If you like watching horror, somebody has probably recommended that you watch Netflix’s latest original series The Haunting of Hill House. The show is guaranteed to scare and has received outstanding reception with a 9/10 rating on IMDb and a 92% on Rotten Tomatoes. But did you know that the Netflix series is based on a book by the same name?
The novel “The Haunting of Hill House” was written by Shirley Jackson in 1953 and had as much of a reputation for scaring as its Netflix adaption. “The books that have profoundly scared me when I read them — made me want to sleep with the light on, made the neck hairs prickle and the goose bumps march, are few,” author Neil Gaiman writes in one review, “But Shirley Jackson’s ‘The Haunting of Hill House’ beats them all.”
As with most adaptions, the novel greatly differs from the show. Rather than following the family who lived in Hill House, the central figure is Dr. John Montague, a man studying the house’s tragic history. However, this does not make the novel any less psychologically terrifying. The novel opens:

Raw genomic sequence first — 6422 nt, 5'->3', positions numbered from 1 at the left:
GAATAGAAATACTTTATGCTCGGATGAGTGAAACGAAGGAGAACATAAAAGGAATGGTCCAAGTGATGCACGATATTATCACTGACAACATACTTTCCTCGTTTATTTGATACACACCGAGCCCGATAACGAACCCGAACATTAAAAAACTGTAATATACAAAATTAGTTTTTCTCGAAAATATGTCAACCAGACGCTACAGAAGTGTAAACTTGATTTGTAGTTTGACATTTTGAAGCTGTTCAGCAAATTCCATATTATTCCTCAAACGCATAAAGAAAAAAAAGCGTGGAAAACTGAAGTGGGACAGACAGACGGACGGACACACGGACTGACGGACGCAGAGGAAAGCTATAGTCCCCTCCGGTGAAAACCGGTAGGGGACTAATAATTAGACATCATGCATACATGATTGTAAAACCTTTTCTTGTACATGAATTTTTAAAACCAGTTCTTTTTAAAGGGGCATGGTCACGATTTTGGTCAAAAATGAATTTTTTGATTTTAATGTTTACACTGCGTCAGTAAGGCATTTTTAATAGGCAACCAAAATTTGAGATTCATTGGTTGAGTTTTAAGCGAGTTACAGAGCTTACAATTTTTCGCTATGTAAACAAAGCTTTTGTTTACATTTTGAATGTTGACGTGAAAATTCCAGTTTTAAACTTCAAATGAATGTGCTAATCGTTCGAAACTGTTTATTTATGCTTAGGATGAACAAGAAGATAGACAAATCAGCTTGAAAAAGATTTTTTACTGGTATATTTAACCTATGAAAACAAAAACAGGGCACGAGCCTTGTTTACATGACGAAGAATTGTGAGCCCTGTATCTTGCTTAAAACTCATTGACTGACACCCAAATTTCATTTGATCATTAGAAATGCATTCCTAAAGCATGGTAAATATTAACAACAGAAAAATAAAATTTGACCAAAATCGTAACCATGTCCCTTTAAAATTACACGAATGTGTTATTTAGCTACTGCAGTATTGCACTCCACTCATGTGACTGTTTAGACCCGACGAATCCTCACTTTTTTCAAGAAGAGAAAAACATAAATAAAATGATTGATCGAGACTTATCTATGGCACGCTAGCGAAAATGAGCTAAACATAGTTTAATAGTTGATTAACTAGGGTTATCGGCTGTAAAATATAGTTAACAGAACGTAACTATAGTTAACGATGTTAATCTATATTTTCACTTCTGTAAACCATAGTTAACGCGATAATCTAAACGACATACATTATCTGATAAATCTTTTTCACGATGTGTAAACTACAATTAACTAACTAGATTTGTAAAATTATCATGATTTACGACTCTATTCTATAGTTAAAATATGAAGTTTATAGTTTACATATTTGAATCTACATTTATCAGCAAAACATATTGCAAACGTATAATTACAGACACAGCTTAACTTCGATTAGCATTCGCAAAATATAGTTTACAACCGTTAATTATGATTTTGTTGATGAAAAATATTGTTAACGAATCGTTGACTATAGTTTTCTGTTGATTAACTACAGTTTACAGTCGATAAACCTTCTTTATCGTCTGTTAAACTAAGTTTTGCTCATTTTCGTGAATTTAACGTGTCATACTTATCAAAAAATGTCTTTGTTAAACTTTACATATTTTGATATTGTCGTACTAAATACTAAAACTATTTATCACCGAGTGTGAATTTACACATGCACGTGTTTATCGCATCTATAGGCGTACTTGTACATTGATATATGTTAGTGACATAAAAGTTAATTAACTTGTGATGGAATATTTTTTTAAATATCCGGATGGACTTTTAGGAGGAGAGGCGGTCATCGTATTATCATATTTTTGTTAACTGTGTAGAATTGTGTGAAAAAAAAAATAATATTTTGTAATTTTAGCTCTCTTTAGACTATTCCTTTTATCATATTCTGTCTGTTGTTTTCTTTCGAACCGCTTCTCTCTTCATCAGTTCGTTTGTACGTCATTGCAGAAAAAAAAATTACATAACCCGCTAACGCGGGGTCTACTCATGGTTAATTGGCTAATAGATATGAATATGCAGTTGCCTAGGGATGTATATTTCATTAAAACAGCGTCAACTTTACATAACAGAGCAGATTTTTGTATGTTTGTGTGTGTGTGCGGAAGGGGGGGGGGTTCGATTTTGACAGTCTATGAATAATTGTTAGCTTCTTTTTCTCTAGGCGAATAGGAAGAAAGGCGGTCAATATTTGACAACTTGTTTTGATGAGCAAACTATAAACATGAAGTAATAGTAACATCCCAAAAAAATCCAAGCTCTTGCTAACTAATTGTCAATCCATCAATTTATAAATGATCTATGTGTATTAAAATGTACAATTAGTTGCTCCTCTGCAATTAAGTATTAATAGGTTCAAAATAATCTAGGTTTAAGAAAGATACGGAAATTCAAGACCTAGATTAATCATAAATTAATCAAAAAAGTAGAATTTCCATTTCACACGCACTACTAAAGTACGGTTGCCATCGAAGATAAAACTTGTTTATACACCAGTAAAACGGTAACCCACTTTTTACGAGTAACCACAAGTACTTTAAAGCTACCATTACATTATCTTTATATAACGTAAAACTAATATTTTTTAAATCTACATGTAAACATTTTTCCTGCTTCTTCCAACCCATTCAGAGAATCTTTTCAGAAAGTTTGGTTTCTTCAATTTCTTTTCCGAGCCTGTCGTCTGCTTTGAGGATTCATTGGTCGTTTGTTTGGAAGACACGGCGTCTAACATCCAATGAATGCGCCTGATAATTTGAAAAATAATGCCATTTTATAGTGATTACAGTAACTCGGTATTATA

“Hill House, not sane, stood by itself against its hills, holding darkness within; it had stood so for eighty years and might stand for eighty more. Within, walls continued upright, bricks met neatly, floors were firm, and doors were sensibly shut; silence lay steadily against the wood and stone of Hill House, and whatever walked there, walked alone.”
Both the book and the show seek to portray Hill House as a living, evil entity, making the tale all the more thrilling. This Halloween, give Jackson’s novel a try!
Not a fan of Hill House? No problem! Here are some other horror books with famous movie adaptions that are definitely worth a read:
-“Psycho” (1959) by Robert Bloch
-“The Exorcist” (1971) by William Peter Blatty
-“The Shining” (1977) by Stephen King
-“The Amityville Horror” (1977) by Jay Anson
-“The Woman in Black” (1983) by Susan Hill
-“The Hellbound Heart” (1986; inspired Hellraiser) by Clive Barker
-“The Silence of the Lambs” (1988) by Thomas Harris
-“Ring” (1991; inspired The Ring) by Koji Suzuki